Harvard Heart Letter

The shape of cardiovascular risk

Apple, pear — it doesn't matter which of these fruits your body shape resembles. Extra body fat, whether you carry it around your midsection (apple shape) or your thighs (pear shape), is bad for your heart and health. So say researchers who reviewed the health records of more than 220,000 men and women taking part in 58 long-term studies (The Lancet, published online March 10, 2011).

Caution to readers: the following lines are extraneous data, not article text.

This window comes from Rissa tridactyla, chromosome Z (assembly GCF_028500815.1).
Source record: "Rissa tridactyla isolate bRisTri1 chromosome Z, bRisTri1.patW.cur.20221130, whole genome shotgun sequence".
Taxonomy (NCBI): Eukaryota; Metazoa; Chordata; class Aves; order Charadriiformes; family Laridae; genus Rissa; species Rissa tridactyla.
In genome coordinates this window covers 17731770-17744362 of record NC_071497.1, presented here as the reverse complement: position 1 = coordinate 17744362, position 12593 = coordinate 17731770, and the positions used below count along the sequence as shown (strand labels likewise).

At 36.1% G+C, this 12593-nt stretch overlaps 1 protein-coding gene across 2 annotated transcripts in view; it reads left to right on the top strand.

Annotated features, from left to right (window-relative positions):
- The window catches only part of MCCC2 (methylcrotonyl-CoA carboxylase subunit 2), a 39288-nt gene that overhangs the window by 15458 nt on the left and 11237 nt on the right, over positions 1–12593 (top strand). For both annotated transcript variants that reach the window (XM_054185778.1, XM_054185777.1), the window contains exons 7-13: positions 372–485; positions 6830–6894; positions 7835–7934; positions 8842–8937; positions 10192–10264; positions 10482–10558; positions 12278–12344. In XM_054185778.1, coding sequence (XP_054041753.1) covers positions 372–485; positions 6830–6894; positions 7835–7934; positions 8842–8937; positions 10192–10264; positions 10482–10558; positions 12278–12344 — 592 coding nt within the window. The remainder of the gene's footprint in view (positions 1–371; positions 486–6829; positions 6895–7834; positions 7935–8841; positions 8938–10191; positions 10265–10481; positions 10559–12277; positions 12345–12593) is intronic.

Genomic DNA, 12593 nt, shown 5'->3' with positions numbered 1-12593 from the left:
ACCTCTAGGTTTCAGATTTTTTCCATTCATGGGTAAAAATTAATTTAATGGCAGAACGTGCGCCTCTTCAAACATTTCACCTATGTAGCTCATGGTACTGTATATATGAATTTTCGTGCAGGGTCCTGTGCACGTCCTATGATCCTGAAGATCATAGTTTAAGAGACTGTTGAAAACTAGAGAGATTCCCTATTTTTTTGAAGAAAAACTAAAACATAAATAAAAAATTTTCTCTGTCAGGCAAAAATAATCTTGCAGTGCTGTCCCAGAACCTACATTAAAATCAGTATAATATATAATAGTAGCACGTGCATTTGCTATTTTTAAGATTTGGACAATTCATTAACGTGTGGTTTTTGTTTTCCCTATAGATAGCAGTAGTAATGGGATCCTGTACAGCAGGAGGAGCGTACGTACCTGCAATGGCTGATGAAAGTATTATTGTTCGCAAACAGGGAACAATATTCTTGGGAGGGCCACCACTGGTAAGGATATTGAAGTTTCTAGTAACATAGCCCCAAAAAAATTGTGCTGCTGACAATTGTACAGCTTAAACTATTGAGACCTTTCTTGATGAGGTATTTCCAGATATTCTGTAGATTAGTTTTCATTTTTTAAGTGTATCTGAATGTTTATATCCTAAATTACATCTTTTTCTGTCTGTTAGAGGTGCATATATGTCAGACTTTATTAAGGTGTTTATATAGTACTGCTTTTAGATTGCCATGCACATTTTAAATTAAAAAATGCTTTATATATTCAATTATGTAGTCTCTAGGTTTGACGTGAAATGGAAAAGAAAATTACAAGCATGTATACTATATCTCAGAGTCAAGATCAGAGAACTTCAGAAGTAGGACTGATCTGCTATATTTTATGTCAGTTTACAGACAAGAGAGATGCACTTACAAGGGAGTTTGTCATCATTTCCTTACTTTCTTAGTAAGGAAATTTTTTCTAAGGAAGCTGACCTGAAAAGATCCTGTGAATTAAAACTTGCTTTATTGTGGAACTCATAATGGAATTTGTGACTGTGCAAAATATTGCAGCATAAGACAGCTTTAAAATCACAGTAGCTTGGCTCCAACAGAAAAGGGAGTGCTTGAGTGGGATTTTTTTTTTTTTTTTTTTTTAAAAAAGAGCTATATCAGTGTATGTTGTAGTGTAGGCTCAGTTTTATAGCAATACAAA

The findings are the latest salvo in a spirited debate about the best way to gauge the health effects of overweight and obesity. The three most common measures are as follows:

Body mass index (BMI). This ratio of weight to height is a general estimate of body fat. To calculate your BMI, multiply your weight in pounds by 703. Divide that number by your height in inches. Divide again by your height in inches. Or look it up at www.health.harvard.edu/bmi. The healthy range for BMI is 25 and under.

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